There’s something truly intriguing about the intimacy of an artwork, as it reaches beyond the visual, and captivates us entirely. Luring us in with unique creative expressions – or even the recognition of ourselves in another’s oeuvres, we find ourselves personally connected with what the content evokes. Now with the summer giving way for many opportunities to discover and appreciate both contemporary and classic artists, NBGA have gathered a selection of exhibitions which will surely stir something in our creative conscience..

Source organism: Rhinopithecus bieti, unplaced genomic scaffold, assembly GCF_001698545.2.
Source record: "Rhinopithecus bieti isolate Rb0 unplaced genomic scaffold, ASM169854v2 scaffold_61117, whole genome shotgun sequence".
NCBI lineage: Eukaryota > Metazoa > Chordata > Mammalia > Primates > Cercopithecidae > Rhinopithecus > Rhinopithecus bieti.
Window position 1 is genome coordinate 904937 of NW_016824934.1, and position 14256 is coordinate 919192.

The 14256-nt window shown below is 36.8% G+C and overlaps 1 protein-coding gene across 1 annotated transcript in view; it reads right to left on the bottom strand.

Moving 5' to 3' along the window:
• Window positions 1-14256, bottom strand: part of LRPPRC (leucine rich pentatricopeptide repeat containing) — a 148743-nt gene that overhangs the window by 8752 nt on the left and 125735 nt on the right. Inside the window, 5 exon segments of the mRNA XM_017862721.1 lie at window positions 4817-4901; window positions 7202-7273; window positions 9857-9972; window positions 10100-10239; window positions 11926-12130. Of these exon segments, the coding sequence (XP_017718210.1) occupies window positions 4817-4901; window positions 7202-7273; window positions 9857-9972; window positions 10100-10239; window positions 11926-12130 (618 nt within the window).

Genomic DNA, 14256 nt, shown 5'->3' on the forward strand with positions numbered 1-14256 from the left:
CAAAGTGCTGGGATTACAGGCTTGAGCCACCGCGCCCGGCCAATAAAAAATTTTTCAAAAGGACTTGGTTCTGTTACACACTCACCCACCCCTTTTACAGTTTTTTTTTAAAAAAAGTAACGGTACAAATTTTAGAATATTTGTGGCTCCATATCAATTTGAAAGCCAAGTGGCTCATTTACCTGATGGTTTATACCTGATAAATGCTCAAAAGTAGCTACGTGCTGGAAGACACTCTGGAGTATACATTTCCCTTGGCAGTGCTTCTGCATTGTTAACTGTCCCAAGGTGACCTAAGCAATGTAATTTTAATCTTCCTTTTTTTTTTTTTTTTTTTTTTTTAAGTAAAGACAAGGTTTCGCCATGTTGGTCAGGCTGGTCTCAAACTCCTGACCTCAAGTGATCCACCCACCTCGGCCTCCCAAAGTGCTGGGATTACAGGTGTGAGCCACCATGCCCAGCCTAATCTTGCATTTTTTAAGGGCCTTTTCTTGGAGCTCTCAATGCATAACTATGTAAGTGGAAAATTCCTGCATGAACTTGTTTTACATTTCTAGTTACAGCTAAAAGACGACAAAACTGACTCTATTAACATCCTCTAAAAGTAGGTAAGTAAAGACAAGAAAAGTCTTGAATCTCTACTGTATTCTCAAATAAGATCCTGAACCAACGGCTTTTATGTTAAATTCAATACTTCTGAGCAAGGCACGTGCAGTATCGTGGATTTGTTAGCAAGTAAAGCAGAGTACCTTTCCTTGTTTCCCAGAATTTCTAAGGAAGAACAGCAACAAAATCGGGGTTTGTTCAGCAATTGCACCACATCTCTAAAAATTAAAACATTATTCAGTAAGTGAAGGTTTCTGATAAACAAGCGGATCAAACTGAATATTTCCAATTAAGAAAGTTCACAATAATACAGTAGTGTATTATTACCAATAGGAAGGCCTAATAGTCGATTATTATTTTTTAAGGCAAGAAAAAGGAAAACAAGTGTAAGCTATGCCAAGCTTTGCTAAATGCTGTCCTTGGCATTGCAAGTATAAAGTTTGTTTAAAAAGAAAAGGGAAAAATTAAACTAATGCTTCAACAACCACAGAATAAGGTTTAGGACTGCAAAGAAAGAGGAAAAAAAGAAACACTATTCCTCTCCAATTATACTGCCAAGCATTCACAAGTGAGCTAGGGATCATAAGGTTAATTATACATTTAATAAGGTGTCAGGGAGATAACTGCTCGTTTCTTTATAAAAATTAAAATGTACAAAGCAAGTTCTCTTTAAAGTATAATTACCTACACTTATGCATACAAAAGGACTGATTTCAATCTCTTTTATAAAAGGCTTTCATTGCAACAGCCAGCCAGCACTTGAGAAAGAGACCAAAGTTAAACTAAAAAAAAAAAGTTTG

In offering a distinct artistic discourse where the personal becomes political, this is the first exhibition to explore the groundbreaking contributions to contemporary art of Latin American and Latina women artists during a period of extraordinary conceptual and aesthetic experimentation. Featuring 123 artists from 15 countries, Radical Women: Latin American Art, 1960–1985 focuses on their use of the female body for political and social critique and artistic expression. By offering a work of art that is both visually stimulating, and intriguing to the mind, the artworks on view range from painting and sculpture to photography, video, performance, and other new mediums. Included are emblematic figures such as Lygia Pape, Ana Mendieta, and Marta Minujín, alongside lesser‐known names such as Cuban‐born abstract painter Zilia Sánchez; Colombian sculptor Feliza Bursztyn; Peruvian composer, choreographer, and activist Victoria Santa Cruz; and Argentine mixed‐media artist Margarita Paksa.